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This Moment

Ron Dahan
May 29, 2024
Editor’s note: Ron Dahan will participate in the Jerusalem International Writers Festival in Mishkenot Sha’ananim taking place on May 27-30. 

October 7, 2023. Dawn. Sinai.

At 6 a.m., the door swung open. Slowly. The boy woke up immediately and sat up straight. My spouse’s face smiled at him. Are you coming?, she asked. Yes, he said, and was outside in no time at all. The girl took a moment longer. She was still wrapped in sleep’s gentle web, tempting her back to bed, but she stretched it until it tore and she, too, rushed outside. I stayed in bed.

They must’ve strolled on the pleasant sand, the most beautiful of women, my son and daughter, and her three girls. They must’ve climbed up to the second story of the wooden structure overlooking the sea, sat down in one of its chill-out corners, and observed, just as they’d planned, the sunrise. The Red Sea was spread before them like a dark, blue blanket, jutting only against Mount Sinai’s foothills, while above, the sun, determined, peeked out. They must’ve sung some morning song, maybe talking about this vacation that was just about to end, maybe played some word game they loved so much. They must’ve filmed each other, making some video clip and complaining about having no internet access so that they could upload it to their Instagram stories. I hear them laughing. The entire camp can hear them laughing.

The sun is climbing up in the sky, bringing the heat with it. Now there are things to do. The boy is surely running to the restaurant to order his pancake one last time. The girl and the eldest daughter stayed behind for a bit longer, watching the water troubled by the wind coming in from the east. More girls scattering all about, and my love returning to their hut to start packing.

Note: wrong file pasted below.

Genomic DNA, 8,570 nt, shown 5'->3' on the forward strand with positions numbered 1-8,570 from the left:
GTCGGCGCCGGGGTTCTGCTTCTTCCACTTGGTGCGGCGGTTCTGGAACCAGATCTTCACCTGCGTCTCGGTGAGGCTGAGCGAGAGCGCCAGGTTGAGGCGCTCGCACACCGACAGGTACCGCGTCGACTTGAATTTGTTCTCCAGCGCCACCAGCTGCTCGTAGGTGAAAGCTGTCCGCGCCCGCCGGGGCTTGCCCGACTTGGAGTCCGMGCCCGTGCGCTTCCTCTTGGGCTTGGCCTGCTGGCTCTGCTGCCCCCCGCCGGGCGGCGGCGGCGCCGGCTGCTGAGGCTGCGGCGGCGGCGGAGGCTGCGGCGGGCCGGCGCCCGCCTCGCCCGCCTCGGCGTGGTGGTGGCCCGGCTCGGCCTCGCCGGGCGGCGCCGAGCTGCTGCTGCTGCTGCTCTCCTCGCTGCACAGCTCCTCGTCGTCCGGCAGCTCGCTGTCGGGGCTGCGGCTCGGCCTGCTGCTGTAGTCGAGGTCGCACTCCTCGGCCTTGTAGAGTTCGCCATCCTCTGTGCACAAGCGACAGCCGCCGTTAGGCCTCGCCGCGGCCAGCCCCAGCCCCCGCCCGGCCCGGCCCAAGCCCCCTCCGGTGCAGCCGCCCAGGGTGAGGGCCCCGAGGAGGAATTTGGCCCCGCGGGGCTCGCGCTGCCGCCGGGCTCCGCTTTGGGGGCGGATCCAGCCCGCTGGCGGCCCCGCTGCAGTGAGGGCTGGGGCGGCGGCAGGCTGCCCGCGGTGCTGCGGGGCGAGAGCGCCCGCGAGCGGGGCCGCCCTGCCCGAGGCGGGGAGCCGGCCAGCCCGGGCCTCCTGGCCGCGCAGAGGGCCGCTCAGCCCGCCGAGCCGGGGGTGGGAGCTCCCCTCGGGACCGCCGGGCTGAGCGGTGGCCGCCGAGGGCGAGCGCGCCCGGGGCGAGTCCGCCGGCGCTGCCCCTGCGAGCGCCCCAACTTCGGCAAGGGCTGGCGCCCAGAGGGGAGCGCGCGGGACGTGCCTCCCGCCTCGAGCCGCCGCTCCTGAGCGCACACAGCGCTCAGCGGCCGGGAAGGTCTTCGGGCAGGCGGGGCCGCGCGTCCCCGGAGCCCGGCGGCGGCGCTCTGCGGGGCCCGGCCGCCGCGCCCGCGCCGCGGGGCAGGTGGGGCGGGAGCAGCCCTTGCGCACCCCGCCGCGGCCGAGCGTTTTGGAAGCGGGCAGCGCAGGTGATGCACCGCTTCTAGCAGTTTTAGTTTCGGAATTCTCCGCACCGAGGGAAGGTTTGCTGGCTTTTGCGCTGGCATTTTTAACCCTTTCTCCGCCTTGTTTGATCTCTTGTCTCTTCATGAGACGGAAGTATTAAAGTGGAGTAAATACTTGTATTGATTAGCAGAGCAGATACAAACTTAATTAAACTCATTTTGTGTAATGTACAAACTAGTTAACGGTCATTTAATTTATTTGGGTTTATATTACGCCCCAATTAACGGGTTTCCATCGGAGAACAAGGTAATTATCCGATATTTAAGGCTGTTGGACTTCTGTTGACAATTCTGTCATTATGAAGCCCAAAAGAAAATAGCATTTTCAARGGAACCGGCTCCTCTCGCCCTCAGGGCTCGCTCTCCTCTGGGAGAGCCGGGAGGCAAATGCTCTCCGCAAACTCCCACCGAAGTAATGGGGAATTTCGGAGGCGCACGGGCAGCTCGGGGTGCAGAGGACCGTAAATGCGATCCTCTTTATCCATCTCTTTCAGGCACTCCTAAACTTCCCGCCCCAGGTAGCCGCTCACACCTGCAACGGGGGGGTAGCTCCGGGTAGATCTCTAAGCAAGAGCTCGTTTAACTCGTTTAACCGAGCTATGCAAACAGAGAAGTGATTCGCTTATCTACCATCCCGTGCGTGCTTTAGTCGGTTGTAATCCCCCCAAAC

I finally bolt up in bed and look around me. My God, how do I get on top of all this mess? I get up and step outside. The light is blinding but the day is bright and clear and the sea is right in front of me. In the next balcony over my love is already picking up and folding clothes. I lean on the shared banister until she notices me and comes in for a kiss. We kiss, the waiter holding the boy’s pancake, two girls jumping around in the restaurant’s second floor, another doing cartwheels in the sand that’s growing hotter, and another girl beginning her journey over to us, her face frightened, and on her lips the news.

That’s the moment I would like to arrest in time. To freeze it, just for a few minutes, no longer. To break away from the kiss and tell my love how much I love her. To go to each and every boy and girl, hug them, and tell them, remember this moment, cherish it, there will be no other like it. In a few moments, you will no longer be the same children. Sinai’s skies are about to come falling on your heads, on all of our heads. I love you, and I am so sorry.

And now, I’ll turn to the frightened child: Tell us the news.

Ron Dahan is a poet and fiction writer. He has published three poetry collections and a novel, Come As You Are. He lives in Israel with his wife, and daughter.